VEGETARIAN DINNER PARTY: Avocado and Radish Crostini; Oversized Mozzarella Arepas; Sweet and Sour Cabbage Salad; Coffee Sables
There were a few years, while I was in high school, when arepas were a regular on our weeknight menu. We would make a pot of beans–as simple as refried beans from a can, or as complex as chocolate-y black beans
–and serve them with arepas instead of rice or some other starch. My mom and I had been introduced to arepas in a class we took with Peter Berley
, at the Institute of Culinary Education, in Chelsea. The class focused on masa harina, the fine corn flour that is the main component of arepas, and with which you can also make tamales and little corn dumplings. The recipe we started to use was simply masa, salt, cheese, and water. When you cooked the arepas in oil, the cheese would melt, and so when you cut open the arepa to eat with your beans, you had this delightful combination of crispy corn cake, melty cheese, and seasoned beans.
A few summers later, in college, I worked with a girl whose parents were from Venezuela. Somehow we got started talked about arepas, and it turned out that the version she grew up with are totally different. One night, I went over to her place and she showed me how she shapes the dough into disks, parboils them, and then bakes them. In her family, arepas acted more like bread than like pancakes–her mom would use them to make sandwiches, the filling as simple as butter or as indulgent as an egg and cheese.
I’ve yet to get totally back in the habit of making arepas and serving them as a side dish–though maybe I will again soon, since I now own a five-pound bag of masa harina–but when I made this batch, I did it the old way. My arepas may not be authentic Venezuelan, but they are good. I like how the edges are crispy from frying, and of course I like the melted cheese within. I don’t always serve them with beans anymore because I’ve discovered how an arepa can ramp up any light meal, from a salad to a veggie saute, as in this recipe.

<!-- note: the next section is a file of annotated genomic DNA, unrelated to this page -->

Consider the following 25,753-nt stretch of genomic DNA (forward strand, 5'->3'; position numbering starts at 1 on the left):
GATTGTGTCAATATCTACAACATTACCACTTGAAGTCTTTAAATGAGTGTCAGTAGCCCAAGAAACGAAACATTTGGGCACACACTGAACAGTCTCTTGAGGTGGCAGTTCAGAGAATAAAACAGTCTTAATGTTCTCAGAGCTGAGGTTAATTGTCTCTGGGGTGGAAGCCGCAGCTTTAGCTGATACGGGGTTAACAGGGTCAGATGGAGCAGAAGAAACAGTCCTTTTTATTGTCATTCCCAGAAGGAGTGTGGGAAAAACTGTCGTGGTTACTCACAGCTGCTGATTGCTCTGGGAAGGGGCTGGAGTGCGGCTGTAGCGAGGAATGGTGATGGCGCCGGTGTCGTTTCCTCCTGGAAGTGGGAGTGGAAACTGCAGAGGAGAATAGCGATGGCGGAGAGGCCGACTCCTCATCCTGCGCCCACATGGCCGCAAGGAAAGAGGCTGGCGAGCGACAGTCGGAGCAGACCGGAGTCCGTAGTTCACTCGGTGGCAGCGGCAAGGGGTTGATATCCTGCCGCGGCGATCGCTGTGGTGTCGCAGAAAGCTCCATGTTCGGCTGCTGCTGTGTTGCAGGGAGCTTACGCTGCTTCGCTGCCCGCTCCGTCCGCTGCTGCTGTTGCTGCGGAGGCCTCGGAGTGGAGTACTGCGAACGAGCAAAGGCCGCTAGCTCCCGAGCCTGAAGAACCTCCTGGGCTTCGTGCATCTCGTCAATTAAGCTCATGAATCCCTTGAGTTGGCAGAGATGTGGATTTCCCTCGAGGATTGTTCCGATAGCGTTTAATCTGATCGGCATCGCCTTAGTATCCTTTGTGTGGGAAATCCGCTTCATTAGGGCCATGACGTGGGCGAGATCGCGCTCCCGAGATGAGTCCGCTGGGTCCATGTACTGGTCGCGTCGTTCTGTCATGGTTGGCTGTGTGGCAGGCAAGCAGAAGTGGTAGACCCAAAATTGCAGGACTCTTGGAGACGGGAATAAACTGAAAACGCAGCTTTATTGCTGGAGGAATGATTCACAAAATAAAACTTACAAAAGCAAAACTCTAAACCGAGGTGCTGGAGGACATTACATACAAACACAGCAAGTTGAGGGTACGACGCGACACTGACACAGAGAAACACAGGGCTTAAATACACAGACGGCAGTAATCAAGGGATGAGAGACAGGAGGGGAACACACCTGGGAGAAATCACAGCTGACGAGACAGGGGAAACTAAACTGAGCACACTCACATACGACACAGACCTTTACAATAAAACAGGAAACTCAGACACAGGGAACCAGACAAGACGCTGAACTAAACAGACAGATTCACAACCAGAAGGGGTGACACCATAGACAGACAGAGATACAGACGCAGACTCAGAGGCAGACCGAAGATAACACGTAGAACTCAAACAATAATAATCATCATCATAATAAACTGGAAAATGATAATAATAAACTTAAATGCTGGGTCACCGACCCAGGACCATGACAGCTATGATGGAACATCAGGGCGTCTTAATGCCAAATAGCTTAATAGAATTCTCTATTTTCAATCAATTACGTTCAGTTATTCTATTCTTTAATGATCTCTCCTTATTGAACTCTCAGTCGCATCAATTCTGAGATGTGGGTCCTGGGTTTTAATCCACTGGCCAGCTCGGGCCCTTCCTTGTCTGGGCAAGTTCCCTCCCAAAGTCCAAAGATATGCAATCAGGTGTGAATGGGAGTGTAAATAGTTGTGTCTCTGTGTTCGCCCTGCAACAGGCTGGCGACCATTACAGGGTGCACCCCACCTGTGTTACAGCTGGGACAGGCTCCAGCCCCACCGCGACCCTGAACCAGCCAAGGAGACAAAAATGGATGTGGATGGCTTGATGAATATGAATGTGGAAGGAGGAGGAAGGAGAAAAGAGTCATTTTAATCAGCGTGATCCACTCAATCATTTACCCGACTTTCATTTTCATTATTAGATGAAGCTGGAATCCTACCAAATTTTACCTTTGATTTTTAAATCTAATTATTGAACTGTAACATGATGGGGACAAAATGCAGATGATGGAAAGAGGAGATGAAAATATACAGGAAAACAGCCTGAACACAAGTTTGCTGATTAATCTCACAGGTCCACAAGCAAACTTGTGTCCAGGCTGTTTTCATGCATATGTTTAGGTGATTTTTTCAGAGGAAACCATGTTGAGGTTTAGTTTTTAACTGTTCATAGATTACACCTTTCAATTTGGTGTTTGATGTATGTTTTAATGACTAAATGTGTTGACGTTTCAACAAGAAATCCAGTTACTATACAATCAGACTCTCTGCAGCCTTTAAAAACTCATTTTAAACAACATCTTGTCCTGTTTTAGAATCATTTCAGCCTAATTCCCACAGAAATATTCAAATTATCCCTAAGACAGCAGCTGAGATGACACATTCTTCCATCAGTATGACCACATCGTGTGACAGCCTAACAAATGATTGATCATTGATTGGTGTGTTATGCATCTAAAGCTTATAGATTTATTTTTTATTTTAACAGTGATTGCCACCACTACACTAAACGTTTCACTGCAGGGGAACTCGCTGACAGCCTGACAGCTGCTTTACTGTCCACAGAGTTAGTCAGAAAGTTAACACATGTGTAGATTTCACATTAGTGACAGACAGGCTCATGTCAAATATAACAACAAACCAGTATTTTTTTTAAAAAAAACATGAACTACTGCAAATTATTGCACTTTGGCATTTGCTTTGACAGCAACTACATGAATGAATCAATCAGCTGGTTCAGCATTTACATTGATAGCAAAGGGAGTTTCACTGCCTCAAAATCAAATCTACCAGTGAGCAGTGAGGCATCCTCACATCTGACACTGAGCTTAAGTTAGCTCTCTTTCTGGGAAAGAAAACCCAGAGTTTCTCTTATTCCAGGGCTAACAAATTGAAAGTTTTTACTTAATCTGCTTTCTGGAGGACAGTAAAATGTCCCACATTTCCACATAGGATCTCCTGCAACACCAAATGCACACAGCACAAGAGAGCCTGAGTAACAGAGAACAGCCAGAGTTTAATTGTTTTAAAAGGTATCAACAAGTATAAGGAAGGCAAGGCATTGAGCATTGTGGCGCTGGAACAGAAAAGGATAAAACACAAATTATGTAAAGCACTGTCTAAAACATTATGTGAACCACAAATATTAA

From my kitchen, bringing arepas back, to yours,
Cara, THE QUARTER-LIFE COOK
Oversized Mozzarella Arepas with Summer Veggies
Makes 2 huge arepas or 4 more manageable ones
When the veggies are super fresh, I like to keep them relatively plain. If you’re looking for more flavor, add a handful of chopped fresh basil for the last minute of cooking. Top with lots of freshly ground pepper
1 cup sugar snap peas, washed and trimmed
1 pound thin asparagus, washed, trimmed, and cut into 2-inch lengths or string beans, washed, trimmed, and cut into 2-inch lengths
1 small zuchinni, trimmed and cut very thinly (on a mandolin if possible)
1 large shallot, thinly sliced
1 tablespoon olive oil
1 clove garlic, minced
1/2 teaspoon salt
freshly ground pepper
For the Arepas:
1 1/2 cup masa harina (fine corn flour)
1 teaspoon salt
3 ounces fresh mozzarella, diced
2 tablespoons neutral oil
To make the vegetables, bring a pot of water to the boil. Salt it well, then add the sugar snaps and the asparagus and let cook for about 1 minute, until very green. Add the zucchini, and let cook another 30 seconds to 1 minute, just until cooked.
Drain the vegetables and shock them with cold water. Drain again, and set aside.
Finish the vegetables when you’ve started frying the arepas: sauté the shallot and the garlic in the olive oil over medium heat until just beginning to get golden. Add the vegetables and cook to warm them through. Season with salt and pepper.
To make the arepas, combine the masa harina, mozzarella, and salt in a medium bowl. Add 1 1/2 cups of room temperature water, stir well to combine, then leave for 5 minutes.
Heat the oil over medium heat in a large, well-seasoned cast iron or nonstick pan (big enough to fit 2 arepas). Take a little of the arepa dough and throw it into the pan. When it sizzles, you’re ready to cook.
Divide the arepa dough into two balls. Flatten each into a disk with about a 7-inch diameter. Add to the pan. Cook on each side for 7-8 minutes, until the arepa has formed a crust and is quite golden. Be careful when flipping, as the cheese can stick to the pan.
When the arepas are done, lift them onto plates and top each with half of the sauteed vegetables and some freshly ground pepper.